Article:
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Google to let users download portable file with all their Gmail messages

Google to let users download portable file with all their Gmail messages

People can also download all their Google Calendar items

In a major move for data portability, Google will let users download their entire set of Gmail messages in a single file and do the same with their Google Calendar items.

This capability, announced Thursday, is aimed at people who want to create Gmail and Calendar backups or move their data to other email and calendar services. People will also be able to download part of their Gmail inbox and some of their calendar.

"Having access to your data and being able to take it with you is important," wrote Nick Piepmeier, a Google software engineer, in a blog post.

The data portability feature for Gmail will be rolled out over the next month. It's available now for Google Calendar.

The Gmail messages are in the MBOX format, which, according to Google, is supported by many mail clients, including Microsoft Outlook, Mozilla Thunderbird and Apple's Mail program. The Google Calendar items are in the also common ICS iCalendar format.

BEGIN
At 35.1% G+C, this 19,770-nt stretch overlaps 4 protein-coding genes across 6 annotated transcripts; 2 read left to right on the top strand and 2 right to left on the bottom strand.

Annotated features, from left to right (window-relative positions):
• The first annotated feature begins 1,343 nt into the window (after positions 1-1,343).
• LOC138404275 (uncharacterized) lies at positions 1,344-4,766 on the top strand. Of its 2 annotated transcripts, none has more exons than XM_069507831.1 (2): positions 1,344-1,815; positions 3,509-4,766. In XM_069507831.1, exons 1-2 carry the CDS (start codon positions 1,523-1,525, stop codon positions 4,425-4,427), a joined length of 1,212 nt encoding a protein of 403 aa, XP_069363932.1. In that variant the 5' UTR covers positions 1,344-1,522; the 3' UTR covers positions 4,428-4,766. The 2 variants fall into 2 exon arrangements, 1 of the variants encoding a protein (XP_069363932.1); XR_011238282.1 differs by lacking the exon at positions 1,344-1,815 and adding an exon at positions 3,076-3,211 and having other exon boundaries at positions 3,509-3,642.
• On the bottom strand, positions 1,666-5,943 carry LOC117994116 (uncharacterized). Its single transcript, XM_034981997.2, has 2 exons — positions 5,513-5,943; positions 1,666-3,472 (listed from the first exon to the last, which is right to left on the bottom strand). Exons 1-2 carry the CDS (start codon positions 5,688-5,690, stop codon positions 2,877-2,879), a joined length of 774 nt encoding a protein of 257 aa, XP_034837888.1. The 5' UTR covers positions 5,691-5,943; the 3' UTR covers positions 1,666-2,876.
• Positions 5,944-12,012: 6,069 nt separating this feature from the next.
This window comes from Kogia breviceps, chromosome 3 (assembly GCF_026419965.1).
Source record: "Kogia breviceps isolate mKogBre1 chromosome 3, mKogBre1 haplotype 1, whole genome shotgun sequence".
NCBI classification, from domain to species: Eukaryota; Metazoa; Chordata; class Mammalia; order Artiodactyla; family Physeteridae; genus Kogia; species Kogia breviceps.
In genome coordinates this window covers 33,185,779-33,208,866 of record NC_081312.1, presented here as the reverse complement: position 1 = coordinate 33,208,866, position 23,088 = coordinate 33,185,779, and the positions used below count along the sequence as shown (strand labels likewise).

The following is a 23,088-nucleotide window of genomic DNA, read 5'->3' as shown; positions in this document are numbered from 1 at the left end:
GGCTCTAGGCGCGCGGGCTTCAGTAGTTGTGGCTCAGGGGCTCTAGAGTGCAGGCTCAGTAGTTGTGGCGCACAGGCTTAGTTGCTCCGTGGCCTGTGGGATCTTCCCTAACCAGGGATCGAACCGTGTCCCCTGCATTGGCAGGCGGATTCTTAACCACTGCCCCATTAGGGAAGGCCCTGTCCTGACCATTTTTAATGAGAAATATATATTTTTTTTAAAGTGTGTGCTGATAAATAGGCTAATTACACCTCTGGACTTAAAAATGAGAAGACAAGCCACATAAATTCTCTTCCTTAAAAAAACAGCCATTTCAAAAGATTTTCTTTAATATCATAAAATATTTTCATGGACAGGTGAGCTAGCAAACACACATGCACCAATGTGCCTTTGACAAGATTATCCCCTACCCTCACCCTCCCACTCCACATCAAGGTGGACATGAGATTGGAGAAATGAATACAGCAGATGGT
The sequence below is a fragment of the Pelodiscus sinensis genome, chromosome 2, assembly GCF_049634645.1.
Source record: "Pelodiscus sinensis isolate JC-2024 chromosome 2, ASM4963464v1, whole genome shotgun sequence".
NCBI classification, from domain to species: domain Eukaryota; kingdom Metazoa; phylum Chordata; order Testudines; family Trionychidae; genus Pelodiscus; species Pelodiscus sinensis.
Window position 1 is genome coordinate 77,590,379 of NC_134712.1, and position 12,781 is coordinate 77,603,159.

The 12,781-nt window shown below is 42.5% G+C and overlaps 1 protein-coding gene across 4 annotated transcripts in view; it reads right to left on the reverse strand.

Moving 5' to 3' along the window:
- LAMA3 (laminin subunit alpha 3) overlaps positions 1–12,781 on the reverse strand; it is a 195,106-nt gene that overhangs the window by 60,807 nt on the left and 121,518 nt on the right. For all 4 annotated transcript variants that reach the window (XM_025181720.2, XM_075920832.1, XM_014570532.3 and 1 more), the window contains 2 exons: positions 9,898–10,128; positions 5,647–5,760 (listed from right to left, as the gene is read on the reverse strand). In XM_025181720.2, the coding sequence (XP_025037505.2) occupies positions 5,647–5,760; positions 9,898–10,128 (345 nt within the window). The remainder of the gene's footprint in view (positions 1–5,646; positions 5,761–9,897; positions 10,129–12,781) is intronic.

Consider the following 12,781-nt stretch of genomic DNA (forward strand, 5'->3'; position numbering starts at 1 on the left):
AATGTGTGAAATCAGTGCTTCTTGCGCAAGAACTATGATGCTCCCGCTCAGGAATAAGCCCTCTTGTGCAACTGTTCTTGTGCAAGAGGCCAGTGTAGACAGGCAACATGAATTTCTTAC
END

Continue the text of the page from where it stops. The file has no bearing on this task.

Google already provides this capability to users of some of its other products, including Blogger, Contacts, Drive, Plus, Voice, Hangouts, YouTube and Picasa Web Albums.

Data portability has been a hot topic for years as proponents have urged providers of consumer Internet services, such as Google, Facebook, Twitter and AOL, to make it easy for people to extract from their servers the content they upload, such as blog posts, videos, photos and comments. Keeping data locked in curtails people's flexibility to move from one Web application to another, according to data portability backers.

Over the years, there have been advocacy groups such as the Data Portability Project that have promoted people's ability to reuse their data among interoperable applications, as well as a variety of efforts to create data formatting standards, such as Microformats, to simplify data portability.

Google has a specific team of engineers called the Data Liberation Front, which is tasked with making it possible for people to take their data out of the Google applications they use.

Juan Carlos Perez covers enterprise communication/collaboration suites, operating systems, browsers and general technology breaking news for The IDG News Service. Follow Juan on Twitter at @JuanCPerezIDG.


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